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النشر الإلكتروني

TO CONTEMPLATION.

Και παγάς φιλέoιμι τον εγγύθεν ήχον ακούειν, ,
A τέρπει ψοφέoισα τον άγρικoν, ουχί ταράσσει.

Moschus.

FAINT gleams the evening radiance through the sky;
The sober twilight dimly darkens round;
In short quick circles, the shrill bat flits by ;
And the slow vapor curls along the ground.

Now the pleased eye

from
yon

lone cottage sees On the green mead the smoke long-shadowing play; The redbreast on the blossomed spray

Warbles wild her latest lay ; And lo! the rooks to yon high-tufted trees Wing in long files, vociferous, their way. Calm CONTEMPLATION! 'tis thy favorite hour :

Come, tranquillizing Power!

I view thee on the calmy shore,

When Ocean stills his waves to rest;
Or when, slow-moving on, the surges hoar

Meet with deep, hollow roar,

And whiten o'er his breast; And when the moon with softer radiance gleams, And lovelier heave the billows in her beams.

When the low gales of evening moan along,
I love with thee to feel the calm, cool breeze,

And roam the pathless forest-wilds among,
Listening the mellow murmur of the trees
Full-foliaged, as they wave their heads on high,
And to the winds respond in symphony.

Or lead me where, amid the tranquil vale,
The broken streamlet flows in silver light;

And I will linger where the gale

O'er the bank of violets sighs,
Listening to hear its softened sounds arise,
And hearken the dull beetle's drowsy flight,

And watch the tube-eyed snail
Creep o’er his long, moon-glittering trail,

And mark where radiant through the night Shines in the grass-green hedge the glow-worm's

living light.

feet;

Thee, meekest Power! I love to meet,

As oft with solitary pace
The ruined abbey's hallowed rounds I trace,
And listen to the echoings of my

Or on some half-demolished tomb,
Whose warning texts anticipate my doom,

Mark the clear orb of night
Cast through the ivied arch a broken light.

Nor will I not in some more gloomy hour
Invoke with fearless awe thine holier power,

Wandering beneath the sacred pile
When the blast moans along the darksome aisle,

And clattering patters all around
The midnight shower with dreary sound.

But sweeter 'tis to wander wild,
By melancholy dreams beguiled,
While the summer moon's pale ray
Faintly guides me on my way
To some lone, romantic glen,
Far from all the haunts of men,
Where no noise of uproar rude
Breaks the calm of solitude ;
But soothing Silence sleeps in all,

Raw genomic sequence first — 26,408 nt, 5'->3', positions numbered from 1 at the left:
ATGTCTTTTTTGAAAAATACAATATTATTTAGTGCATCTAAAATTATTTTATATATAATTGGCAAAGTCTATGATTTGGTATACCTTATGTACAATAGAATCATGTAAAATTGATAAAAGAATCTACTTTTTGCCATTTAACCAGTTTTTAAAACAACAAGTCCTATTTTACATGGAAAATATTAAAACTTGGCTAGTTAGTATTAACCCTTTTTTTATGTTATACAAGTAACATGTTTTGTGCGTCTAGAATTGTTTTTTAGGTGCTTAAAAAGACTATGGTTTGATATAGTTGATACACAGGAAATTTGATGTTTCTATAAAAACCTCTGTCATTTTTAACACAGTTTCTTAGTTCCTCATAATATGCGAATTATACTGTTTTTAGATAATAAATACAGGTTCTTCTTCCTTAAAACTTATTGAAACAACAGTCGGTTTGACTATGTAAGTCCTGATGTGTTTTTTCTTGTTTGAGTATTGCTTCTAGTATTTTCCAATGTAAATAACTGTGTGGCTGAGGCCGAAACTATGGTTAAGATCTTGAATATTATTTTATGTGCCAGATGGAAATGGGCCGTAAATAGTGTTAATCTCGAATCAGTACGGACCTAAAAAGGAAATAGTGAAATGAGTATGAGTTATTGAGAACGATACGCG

Save the neighboring waterfall,
Whose hoarse waters, falling near,
Load with hollow sounds the ear,
And with down-dashed torrent white
Gleam hoary through the shades of night.

Thus, wandering silent on and slow,
I'll nurse Reflection's sacred woe,
And muse upon the happier day
When Hope would weave her visions gay,
Ere Fancy, chilled by adverse fate,
Left sad Reality my mate.

O CONTEMPLATION! when to Memory's eyes
The visions of the long-past days arise,
Thy holy power imparts the best relief,
And the calmed spirit loves the joy of grief.

Bristol, 1792.

TO A FRIEND.

O my faithful Friend!
O early chosen, ever found the same,
And trusted and beloved! once more the verse
Long-destined, always obvious to thine ear,
Attend indulgent.

AKEXSIDE.

And wouldst thou seek the low abode

Where Peace delights to dwell?
Pause, Traveller, on thy way of life;
With many a snare and peril rife
Is that long labyrinth of road;
Dark is the vale of years before:

Pause, Traveller, on thy way,

Nor dare the dangerous path explore Till old Experience comes to lend his leading ray.

Not he who comes with lantern-light
Shall guide thy groping pace aright

With faltering feet and slow.
No: let him rear the torch on high,
And every maze shall meet thine eye,
And every snare,

and
every

foe

e; Then with steady step and strong, Traveller, shalt thou march along.

Though Power invite thee to her hall,
Regard not thou her tempting call,

Her splendor's meteor-glare ;

Though courteous Flattery there await,
And Wealth adorn the dome of State,
There stalks the midnight spectre Care:
Peace, Traveller, doth not sojourn there.

If Fame allure thee, climb not thou
To that steep mountain's craggy brow

Where stands her stately pile;
For far from thence doth Peace abide,

And thou shalt find Fame's favoring smile Cold as the feeble sun on Hecla's snow-clad side.

And, Traveller, as thou hop'st to find

That low and loved abode,
Retire thee from the thronging road,
And shun the mob of human-kind.
Ah! hear how old Experience schools ! —
“Fly, fly the crowd of knaves and fools,

And thou shalt fly from woe!
The one thy heedless heart will greet
With Judas-smile, and thou wilt meet

In every fool a foe!”

So safely mayst thou pass from these,
And reach secure the home of Peace,

And Friendship find thee there;
No happier state can mortal know,
No happier lot can Earth bestow,
If Love thy lot shall share.

L

VOL. II.

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